Not just talk: the role of business in combatting global warming

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Published 12 November 2018
Stora Enso combats global warming in many ways and has reduced its greenhouse gas emissions for over a decade. It all starts with commitment. We spoke with our Chief Financial Officer Seppo Parvi to discuss what that means.

Why is it important to integrate climate-related risks, opportunities, and agendas into a company’s strategy?

It’s important to make sure that climate efforts are not talk only, but that they become a part of the company’s daily work. At Stora Enso, this means integrating them in our strategy, just like with other vital aspects of our business. Climate-related risks and opportunities are a part of our annual risk assessments. But we have to make sure that addressing these risks and opportunities is not only a tick in a box, that we are truly doing something to combat global warming. And that, of course, is prevalent in our renewable products.

 

How do Stora Enso’s climate-related business risks and opportunities change the way it does business?

Our products are the opportunity. Our packaging and consumer boards, wooden building materials, biomaterials, and paper products all store carbon throughout their lifetime, even through recycling. They also replace fossil-based alternatives, and can eventually be used to make renewable energy. And we are constantly developing new and improved solutions.

At the same time, global warming poses a risk to our operational environment in some locations: wet winters and heightened risk for forest fires in the summer impact our wood supply in Europe, while extreme weather conditions such as hurricanes can damage our tree plantations elsewhere in the world.

To mitigate risks, we have had to look in our own backyard. We have made investments and set ambitious targets to reduce greenhouse gas emissions from our operations and value chain. We have reduced coal as an energy source, invested in renewable energy, and developed sustainable forestry management methods.

Why do businesses need to report on their climate-related work?

Things do not get done unless they are measured. Setting targets and reporting on them are proof of our progress. Making targets public also creates pressure to reach those targets, to stay on track – or to publicly explain why they were not reached. And when targets have been set well and reached as planned, they can ultimately lead to less costly loan arrangements: Stora Enso, for example, has signed a Revolving Credit Facility (RCF) loan where part of the pricing is based on our performance in reducing greenhouse gas emissions.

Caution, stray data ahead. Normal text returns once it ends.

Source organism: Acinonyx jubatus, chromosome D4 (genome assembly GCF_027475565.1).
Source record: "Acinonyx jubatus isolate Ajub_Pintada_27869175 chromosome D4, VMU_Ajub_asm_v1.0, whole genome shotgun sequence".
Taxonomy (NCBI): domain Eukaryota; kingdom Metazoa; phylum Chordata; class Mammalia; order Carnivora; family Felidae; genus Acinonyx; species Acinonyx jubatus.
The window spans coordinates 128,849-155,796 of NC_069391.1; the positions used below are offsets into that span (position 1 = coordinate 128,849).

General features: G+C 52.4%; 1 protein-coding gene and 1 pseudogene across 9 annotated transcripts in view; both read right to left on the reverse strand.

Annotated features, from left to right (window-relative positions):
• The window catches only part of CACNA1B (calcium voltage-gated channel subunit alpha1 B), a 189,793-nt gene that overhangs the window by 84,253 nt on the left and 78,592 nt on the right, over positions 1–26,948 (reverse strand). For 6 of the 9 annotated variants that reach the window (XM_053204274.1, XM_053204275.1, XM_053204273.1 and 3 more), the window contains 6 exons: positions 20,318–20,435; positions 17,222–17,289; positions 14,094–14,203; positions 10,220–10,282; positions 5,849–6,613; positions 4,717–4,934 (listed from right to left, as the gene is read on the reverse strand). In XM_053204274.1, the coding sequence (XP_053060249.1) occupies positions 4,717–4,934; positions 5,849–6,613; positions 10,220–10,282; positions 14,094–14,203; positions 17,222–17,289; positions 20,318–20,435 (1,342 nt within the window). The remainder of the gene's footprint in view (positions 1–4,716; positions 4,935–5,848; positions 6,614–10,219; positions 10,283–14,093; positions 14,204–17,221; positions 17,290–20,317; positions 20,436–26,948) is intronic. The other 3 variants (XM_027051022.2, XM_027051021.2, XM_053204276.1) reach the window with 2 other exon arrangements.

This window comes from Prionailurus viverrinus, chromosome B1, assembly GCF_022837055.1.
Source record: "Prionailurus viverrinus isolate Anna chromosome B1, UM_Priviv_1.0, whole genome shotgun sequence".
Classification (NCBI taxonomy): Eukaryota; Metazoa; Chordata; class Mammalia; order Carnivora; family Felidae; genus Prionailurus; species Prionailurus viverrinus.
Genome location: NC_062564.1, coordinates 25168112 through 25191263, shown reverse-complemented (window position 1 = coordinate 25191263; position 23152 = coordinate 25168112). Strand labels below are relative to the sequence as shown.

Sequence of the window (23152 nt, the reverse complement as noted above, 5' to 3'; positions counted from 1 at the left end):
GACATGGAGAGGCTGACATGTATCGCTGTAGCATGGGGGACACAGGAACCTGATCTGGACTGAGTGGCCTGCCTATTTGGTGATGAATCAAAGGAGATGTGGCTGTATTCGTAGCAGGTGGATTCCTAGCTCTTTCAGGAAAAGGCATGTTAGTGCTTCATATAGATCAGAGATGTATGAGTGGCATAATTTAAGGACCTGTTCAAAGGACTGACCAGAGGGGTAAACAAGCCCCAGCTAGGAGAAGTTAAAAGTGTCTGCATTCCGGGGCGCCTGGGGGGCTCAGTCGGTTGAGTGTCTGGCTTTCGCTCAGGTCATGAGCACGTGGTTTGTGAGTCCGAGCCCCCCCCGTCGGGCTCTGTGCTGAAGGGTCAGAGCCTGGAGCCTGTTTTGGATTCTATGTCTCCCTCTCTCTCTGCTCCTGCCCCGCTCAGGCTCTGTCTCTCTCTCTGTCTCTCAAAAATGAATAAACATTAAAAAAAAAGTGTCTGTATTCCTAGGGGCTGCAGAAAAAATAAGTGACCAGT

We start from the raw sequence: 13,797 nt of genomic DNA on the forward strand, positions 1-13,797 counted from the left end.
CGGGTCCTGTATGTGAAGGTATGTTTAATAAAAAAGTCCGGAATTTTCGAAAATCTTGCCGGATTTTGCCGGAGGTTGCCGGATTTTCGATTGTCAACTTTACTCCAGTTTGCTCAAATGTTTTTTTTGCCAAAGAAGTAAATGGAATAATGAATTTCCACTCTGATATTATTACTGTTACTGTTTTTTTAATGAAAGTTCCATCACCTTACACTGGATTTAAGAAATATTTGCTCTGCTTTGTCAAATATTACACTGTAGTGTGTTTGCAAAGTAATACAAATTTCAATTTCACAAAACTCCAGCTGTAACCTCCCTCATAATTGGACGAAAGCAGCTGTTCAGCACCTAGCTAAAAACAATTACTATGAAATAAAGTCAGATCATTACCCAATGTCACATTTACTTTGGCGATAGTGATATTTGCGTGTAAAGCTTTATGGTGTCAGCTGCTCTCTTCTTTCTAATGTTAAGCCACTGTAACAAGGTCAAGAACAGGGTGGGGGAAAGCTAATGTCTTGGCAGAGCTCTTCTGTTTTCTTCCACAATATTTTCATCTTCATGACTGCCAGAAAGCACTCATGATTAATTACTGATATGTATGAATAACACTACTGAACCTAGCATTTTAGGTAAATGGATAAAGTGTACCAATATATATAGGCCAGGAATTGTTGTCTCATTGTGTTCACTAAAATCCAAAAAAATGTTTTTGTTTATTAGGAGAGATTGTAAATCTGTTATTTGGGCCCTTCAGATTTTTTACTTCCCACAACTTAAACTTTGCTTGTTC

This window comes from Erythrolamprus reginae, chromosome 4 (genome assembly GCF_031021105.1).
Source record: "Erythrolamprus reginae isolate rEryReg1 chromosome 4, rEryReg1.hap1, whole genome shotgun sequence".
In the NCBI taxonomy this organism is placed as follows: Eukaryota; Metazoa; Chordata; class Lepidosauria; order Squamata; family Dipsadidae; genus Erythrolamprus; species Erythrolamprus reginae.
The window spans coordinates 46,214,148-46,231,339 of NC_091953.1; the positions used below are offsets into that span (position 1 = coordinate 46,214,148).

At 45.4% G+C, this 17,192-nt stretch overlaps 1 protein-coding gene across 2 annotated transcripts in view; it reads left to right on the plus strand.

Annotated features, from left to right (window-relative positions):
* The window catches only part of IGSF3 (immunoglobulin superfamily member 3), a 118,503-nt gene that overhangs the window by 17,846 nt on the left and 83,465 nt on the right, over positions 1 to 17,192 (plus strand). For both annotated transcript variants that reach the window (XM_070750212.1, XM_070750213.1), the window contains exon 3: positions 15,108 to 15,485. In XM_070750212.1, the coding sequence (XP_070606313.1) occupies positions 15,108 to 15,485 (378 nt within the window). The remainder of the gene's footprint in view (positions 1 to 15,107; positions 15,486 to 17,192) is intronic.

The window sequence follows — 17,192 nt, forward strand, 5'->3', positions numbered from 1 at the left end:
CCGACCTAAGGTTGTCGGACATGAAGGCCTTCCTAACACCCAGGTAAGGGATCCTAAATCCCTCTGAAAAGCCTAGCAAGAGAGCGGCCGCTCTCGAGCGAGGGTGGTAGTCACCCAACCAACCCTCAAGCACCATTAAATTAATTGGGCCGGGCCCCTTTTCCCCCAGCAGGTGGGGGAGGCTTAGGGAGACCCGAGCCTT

There is also a growing demand for climate reporting that can inform investment and regulative decisions. Information is the foundation of efficient markets but current standards don’t reflect the need to assess the social and environmental performance of companies. That’s why we need a standardised way of reporting. The Task Force on Climate-Related Financial Disclosures (TCFD) attempts to do just this by encouraging the development of a market practice – the same standards for all companies. It’s no easy task since industry needs can be very different. But it’s an important opening.

How has Stora Enso tackled climate reporting and is there room for improvement?

As the first in our industry, we set ambitious science-based targets in 2018 to further reduce greenhouse gas emissions in our operations and along our value chain. We report on our progress not only in our annual report but also in our interim reports, which is rare. And in addition to the RCF loan that is partly connected to our science-based targets, we have published a green bond framework. To drive change, we have also began asking our suppliers about their performance in global warming mitigation in all our tenders.

Going forward, we should see if there are other ways we could measure the progress of our climate work. But it’s important to stay focused on the big picture and not get lost in a jungle of indicators. At the same time, we can look at what more we could do to measure and reduce greenhouse gases in our supply chain. Ultimately, it’s our products that matter the most because they are a renewable option to fossil-based alternatives.

 

What impacts will climate reporting have on business?

Initiatives like the TCFD are getting the ball rolling: companies are beginning to report on their progress. The next step is to create and implement the standards needed to make it easier to compare companies and industries to each other. This should lead to more effective measuring of progress, improved company resilience, more informed decisions by investors, and better risk assessments by lenders, insurers, and other stakeholders. Stora Enso of course wants to remain a frontrunner in climate reporting also in the future.